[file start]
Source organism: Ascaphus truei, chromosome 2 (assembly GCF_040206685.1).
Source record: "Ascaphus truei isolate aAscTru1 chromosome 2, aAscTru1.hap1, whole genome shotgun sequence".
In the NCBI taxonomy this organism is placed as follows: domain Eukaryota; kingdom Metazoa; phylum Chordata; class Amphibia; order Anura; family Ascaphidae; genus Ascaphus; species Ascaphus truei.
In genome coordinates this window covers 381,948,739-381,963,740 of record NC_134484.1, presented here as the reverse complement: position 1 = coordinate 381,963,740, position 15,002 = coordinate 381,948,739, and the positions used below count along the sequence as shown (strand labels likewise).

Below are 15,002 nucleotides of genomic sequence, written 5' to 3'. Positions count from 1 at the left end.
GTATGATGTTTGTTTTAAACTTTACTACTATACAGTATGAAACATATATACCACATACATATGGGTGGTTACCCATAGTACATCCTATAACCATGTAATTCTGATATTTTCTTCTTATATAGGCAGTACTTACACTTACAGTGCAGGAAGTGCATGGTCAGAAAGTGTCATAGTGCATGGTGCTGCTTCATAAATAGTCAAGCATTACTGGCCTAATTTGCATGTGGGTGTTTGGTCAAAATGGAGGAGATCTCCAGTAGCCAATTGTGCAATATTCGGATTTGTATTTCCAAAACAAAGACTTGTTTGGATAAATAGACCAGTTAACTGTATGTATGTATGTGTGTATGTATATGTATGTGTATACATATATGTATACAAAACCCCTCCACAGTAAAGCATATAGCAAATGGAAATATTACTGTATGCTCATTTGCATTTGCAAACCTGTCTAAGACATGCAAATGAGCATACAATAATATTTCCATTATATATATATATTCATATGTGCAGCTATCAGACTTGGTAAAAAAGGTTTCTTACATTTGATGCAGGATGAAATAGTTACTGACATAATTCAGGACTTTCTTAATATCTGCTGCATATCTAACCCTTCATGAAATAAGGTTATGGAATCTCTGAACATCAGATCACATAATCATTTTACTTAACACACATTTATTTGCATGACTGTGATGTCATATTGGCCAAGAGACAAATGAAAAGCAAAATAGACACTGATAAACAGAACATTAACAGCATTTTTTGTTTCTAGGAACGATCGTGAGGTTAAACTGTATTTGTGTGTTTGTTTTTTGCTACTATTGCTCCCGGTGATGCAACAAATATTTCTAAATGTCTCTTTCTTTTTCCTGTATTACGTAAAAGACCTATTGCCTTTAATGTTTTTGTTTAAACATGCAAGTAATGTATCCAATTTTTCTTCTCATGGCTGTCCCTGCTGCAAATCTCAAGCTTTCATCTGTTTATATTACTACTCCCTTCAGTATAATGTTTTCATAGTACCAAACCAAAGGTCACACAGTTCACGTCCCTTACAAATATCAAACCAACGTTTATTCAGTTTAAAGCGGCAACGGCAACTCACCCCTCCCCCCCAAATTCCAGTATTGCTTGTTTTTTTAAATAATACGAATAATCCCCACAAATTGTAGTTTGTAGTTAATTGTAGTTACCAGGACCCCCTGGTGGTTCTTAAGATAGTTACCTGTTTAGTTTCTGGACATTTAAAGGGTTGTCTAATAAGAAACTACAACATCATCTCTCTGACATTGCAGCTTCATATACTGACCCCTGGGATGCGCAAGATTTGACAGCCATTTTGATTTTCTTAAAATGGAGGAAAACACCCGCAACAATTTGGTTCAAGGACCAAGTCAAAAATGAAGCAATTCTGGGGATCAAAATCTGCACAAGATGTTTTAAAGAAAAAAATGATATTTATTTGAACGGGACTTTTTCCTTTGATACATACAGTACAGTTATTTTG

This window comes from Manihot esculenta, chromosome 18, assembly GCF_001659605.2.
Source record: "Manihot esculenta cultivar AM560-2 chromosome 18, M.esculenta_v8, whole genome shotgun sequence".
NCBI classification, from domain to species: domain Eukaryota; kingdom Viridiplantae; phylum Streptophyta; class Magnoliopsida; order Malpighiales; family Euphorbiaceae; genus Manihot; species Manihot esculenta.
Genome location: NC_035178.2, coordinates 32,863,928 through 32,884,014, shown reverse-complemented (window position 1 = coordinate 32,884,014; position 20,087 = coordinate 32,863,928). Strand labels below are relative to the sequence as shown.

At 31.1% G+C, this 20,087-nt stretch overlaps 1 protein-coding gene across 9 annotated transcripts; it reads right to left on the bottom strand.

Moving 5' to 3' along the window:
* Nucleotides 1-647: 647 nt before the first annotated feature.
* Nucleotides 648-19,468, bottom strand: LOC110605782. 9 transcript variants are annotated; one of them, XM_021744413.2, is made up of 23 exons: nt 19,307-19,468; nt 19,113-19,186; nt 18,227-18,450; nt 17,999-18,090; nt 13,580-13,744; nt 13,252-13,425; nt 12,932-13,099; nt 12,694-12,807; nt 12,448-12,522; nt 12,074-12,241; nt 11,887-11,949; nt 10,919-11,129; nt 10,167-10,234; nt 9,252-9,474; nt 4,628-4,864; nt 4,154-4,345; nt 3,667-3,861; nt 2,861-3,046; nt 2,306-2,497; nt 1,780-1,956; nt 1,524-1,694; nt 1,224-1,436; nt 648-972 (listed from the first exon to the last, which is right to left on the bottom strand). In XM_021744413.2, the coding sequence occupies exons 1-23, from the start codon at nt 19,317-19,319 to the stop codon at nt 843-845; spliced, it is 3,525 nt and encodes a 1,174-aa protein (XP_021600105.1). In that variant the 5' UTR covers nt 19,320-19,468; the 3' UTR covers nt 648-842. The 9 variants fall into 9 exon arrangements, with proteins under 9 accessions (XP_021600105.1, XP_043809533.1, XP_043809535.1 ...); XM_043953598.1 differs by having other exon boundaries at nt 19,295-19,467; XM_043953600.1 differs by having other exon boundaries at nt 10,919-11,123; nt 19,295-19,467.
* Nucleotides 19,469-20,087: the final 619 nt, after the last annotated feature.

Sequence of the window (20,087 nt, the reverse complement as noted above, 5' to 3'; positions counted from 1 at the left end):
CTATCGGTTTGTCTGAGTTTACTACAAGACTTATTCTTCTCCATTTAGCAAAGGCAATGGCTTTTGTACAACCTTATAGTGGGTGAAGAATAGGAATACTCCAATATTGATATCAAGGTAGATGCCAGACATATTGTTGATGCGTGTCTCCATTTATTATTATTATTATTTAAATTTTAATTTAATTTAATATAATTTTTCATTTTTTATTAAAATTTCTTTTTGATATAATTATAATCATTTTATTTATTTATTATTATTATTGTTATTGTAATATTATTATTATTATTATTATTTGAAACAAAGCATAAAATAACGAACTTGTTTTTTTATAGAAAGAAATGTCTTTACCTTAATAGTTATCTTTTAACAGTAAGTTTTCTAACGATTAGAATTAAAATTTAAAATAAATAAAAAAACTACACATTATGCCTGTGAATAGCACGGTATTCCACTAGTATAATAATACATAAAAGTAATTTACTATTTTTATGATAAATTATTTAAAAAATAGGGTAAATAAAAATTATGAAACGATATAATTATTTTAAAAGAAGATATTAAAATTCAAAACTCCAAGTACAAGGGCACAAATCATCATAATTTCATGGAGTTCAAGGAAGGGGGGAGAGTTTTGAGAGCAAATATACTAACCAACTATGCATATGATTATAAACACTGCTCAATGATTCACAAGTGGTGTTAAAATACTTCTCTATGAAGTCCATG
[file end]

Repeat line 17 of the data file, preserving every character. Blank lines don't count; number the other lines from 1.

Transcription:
CTATCGGTTTGTCTGAGTTTACTACAAGACTTATTCTTCTCCATTTAGCAAAGGCAATGGCTTTTGTACAACCTTATAGTGGGTGAAGAATAGGAATACTCCAATATTGATATCAAGGTAGATGCCAGACATATTGTTGATGCGTGTCTCCATTTATTATTATTATTATTTAAATTTTAATTTAATTTAATATAATTTTTCATTTTTTATTAAAATTTCTTTTTGATATAATTATAATCATTTTATTTATTTATTATTATTATTGTTATTGTAATATTATTATTATTATTATTATTTGAAACAAAGCATAAAATAACGAACTTGTTTTTTTATAGAAAGAAATGTCTTTACCTTAATAGTTATCTTTTAACAGTAAGTTTTCTAACGATTAGAATTAAAATTTAAAATAAATAAAAAAACTACACATTATGCCTGTGAATAGCACGGTATTCCACTAGTATAATAATACATAAAAGTAATTTACTATTTTTATGATAAATTATTTAAAAAATAGGGTAAATAAAAATTATGAAACGATATAATTATTTTAAAAGAAGATATTAAAATTCAAAACTCCAAGTACAAGGGCACAAATCATCATAATTTCATGGAGTTCAAGGAAGGGGGGAGAGTTTTGAGAGCAAATATACTAACCAACTATGCATATGATTATAAACACTGCTCAATGATTCACAAGTGGTGTTAAAATACTTCTCTATGAAGTCCATG